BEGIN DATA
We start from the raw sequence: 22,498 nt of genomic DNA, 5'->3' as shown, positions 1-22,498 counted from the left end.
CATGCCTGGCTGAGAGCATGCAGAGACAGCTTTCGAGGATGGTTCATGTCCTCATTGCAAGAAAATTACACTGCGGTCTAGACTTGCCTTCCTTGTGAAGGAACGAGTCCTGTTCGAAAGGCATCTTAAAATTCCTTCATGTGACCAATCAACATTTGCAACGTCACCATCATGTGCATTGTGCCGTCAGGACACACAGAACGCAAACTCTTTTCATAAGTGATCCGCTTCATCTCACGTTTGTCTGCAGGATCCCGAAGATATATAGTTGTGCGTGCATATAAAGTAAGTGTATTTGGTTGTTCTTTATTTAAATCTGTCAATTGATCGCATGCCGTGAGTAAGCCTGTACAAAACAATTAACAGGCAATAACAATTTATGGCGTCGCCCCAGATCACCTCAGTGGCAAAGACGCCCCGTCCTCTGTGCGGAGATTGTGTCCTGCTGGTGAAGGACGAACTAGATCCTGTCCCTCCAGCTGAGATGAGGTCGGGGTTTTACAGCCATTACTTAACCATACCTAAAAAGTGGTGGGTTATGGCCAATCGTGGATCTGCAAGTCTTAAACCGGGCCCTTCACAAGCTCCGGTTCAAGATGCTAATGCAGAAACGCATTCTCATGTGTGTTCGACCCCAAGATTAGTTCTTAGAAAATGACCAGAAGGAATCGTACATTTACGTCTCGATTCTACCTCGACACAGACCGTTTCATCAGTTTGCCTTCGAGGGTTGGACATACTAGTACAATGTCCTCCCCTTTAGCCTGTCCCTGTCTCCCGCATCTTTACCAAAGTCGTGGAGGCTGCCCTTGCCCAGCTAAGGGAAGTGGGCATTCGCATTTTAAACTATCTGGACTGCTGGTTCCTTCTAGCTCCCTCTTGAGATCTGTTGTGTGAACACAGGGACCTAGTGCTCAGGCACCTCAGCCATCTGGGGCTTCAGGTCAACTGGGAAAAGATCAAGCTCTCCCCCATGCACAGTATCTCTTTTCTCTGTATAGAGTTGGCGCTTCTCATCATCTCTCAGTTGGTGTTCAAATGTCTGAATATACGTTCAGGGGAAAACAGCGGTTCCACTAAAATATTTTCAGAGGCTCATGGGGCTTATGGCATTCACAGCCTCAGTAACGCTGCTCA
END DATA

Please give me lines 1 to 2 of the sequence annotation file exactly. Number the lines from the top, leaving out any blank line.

We start from the raw sequence: 22,498 nt of genomic DNA, 5'->3' as shown, positions 1-22,498 counted from the left end.
CATGCCTGGCTGAGAGCATGCAGAGACAGCTTTCGAGGATGGTTCATGTCCTCATTGCAAGAAAATTACACTGCGGTCTAGACTTGCCTTCCTTGTGAAGGAACGAGTCCTGTTCGAAAGGCATCTTAAAATTCCTTCATGTGACCAATCAACATTTGCAACGTCACCATCATGTGCATTGTGCCGTCAGGACACACAGAACGCAAACTCTTTTCATAAGTGATCCGCTTCATCTCACGTTTGTCTGCAGGATCCCGAAGATATATAGTTGTGCGTGCATATAAAGTAAGTGTATTTGGTTGTTCTTTATTTAAATCTGTCAATTGATCGCATGCCGTGAGTAAGCCTGTACAAAACAATTAACAGGCAATAACAATTTATGGCGTCGCCCCAGATCACCTCAGTGGCAAAGACGCCCCGTCCTCTGTGCGGAGATTGTGTCCTGCTGGTGAAGGACGAACTAGATCCTGTCCCTCCAGCTGAGATGAGGTCGGGGTTTTACAGCCATTACTTAACCATACCTAAAAAGTGGTGGGTTATGGCCAATCGTGGATCTGCAAGTCTTAAACCGGGCCCTTCACAAGCTCCGGTTCAAGATGCTAATGCAGAAACGCATTCTCATGTGTGTTCGACCCCAAGATTAGTTCTTAGAAAATGACCAGAAGGAATCGTACATTTACGTCTCGATTCTACCTCGACACAGACCGTTTCATCAGTTTGCCTTCGAGGGTTGGACATACTAGTACAATGTCCTCCCCTTTAGCCTGTCCCTGTCTCCCGCATCTTTACCAAAGTCGTGGAGGCTGCCCTTGCCCAGCTAAGGGAAGTGGGCATTCGCATTTTAAACTATCTGGACTGCTGGTTCCTTCTAGCTCCCTCTTGAGATCTGTTGTGTGAACACAGGGACCTAGTGCTCAGGCACCTCAGCCATCTGGGGCTTCAGGTCAACTGGGAAAAGATCAAGCTCTCCCCCATGCACAGTATCTCTTTTCTCTGTATAGAGTTGGCGCTTCTCATCATCTCTCAGTTGGTGTTCAAATGTCTGAATATACGTTCAGGGGAAAACAGCGGTTCCACTAAAATATTTTCAGAGGCTCATGGGGCTTATGGCATTCACAGCCTCAGTAACGCTGCTCA